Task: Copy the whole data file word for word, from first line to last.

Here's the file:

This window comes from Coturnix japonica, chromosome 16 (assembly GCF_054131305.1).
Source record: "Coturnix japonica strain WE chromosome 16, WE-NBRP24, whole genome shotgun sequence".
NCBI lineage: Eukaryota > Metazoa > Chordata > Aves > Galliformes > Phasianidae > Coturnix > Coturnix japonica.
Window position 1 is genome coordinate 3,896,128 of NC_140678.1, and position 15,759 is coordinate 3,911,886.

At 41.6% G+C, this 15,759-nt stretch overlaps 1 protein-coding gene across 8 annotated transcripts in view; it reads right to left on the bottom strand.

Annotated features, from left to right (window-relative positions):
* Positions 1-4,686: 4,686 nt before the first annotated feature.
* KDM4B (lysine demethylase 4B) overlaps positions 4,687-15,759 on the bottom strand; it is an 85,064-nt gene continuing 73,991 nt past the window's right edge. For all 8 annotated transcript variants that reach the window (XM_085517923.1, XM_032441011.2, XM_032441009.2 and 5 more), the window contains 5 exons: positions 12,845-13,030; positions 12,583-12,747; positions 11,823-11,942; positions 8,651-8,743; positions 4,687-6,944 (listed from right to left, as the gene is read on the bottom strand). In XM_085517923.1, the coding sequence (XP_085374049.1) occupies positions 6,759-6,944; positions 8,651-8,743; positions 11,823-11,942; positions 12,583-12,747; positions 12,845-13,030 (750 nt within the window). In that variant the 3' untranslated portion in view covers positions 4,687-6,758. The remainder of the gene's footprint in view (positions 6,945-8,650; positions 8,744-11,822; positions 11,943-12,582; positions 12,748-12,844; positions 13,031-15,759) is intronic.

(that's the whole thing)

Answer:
This window comes from Coturnix japonica, chromosome 16 (assembly GCF_054131305.1).
Source record: "Coturnix japonica strain WE chromosome 16, WE-NBRP24, whole genome shotgun sequence".
NCBI lineage: Eukaryota > Metazoa > Chordata > Aves > Galliformes > Phasianidae > Coturnix > Coturnix japonica.
Window position 1 is genome coordinate 3,896,128 of NC_140678.1, and position 15,759 is coordinate 3,911,886.

At 41.6% G+C, this 15,759-nt stretch overlaps 1 protein-coding gene across 8 annotated transcripts in view; it reads right to left on the bottom strand.

Annotated features, from left to right (window-relative positions):
* Positions 1-4,686: 4,686 nt before the first annotated feature.
* KDM4B (lysine demethylase 4B) overlaps positions 4,687-15,759 on the bottom strand; it is an 85,064-nt gene continuing 73,991 nt past the window's right edge. For all 8 annotated transcript variants that reach the window (XM_085517923.1, XM_032441011.2, XM_032441009.2 and 5 more), the window contains 5 exons: positions 12,845-13,030; positions 12,583-12,747; positions 11,823-11,942; positions 8,651-8,743; positions 4,687-6,944 (listed from right to left, as the gene is read on the bottom strand). In XM_085517923.1, the coding sequence (XP_085374049.1) occupies positions 6,759-6,944; positions 8,651-8,743; positions 11,823-11,942; positions 12,583-12,747; positions 12,845-13,030 (750 nt within the window). In that variant the 3' untranslated portion in view covers positions 4,687-6,758. The remainder of the gene's footprint in view (positions 6,945-8,650; positions 8,744-11,822; positions 11,943-12,582; positions 12,748-12,844; positions 13,031-15,759) is intronic.